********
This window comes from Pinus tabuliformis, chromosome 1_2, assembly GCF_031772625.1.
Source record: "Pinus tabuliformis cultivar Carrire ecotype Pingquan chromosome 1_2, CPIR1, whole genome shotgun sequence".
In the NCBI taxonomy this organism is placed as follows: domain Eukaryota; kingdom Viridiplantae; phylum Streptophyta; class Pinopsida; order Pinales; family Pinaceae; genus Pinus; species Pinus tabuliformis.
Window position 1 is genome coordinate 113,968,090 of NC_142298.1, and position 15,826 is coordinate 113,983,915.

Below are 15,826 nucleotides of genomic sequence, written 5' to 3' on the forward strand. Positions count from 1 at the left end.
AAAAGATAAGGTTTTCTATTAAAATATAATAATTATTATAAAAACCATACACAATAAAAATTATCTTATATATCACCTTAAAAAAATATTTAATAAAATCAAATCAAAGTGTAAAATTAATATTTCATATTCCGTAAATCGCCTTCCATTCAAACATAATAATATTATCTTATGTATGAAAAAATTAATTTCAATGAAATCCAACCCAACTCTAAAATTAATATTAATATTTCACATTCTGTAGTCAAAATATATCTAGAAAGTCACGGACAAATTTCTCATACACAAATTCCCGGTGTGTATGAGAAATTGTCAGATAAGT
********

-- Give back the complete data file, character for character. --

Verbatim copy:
This window comes from Pinus tabuliformis, chromosome 1_2, assembly GCF_031772625.1.
Source record: "Pinus tabuliformis cultivar Carrire ecotype Pingquan chromosome 1_2, CPIR1, whole genome shotgun sequence".
In the NCBI taxonomy this organism is placed as follows: domain Eukaryota; kingdom Viridiplantae; phylum Streptophyta; class Pinopsida; order Pinales; family Pinaceae; genus Pinus; species Pinus tabuliformis.
Window position 1 is genome coordinate 113,968,090 of NC_142298.1, and position 15,826 is coordinate 113,983,915.

Below are 15,826 nucleotides of genomic sequence, written 5' to 3' on the forward strand. Positions count from 1 at the left end.
AAAAGATAAGGTTTTCTATTAAAATATAATAATTATTATAAAAACCATACACAATAAAAATTATCTTATATATCACCTTAAAAAAATATTTAATAAAATCAAATCAAAGTGTAAAATTAATATTTCATATTCCGTAAATCGCCTTCCATTCAAACATAATAATATTATCTTATGTATGAAAAAATTAATTTCAATGAAATCCAACCCAACTCTAAAATTAATATTAATATTTCACATTCTGTAGTCAAAATATATCTAGAAAGTCACGGACAAATTTCTCATACACAAATTCCCGGTGTGTATGAGAAATTGTCAGATAAGT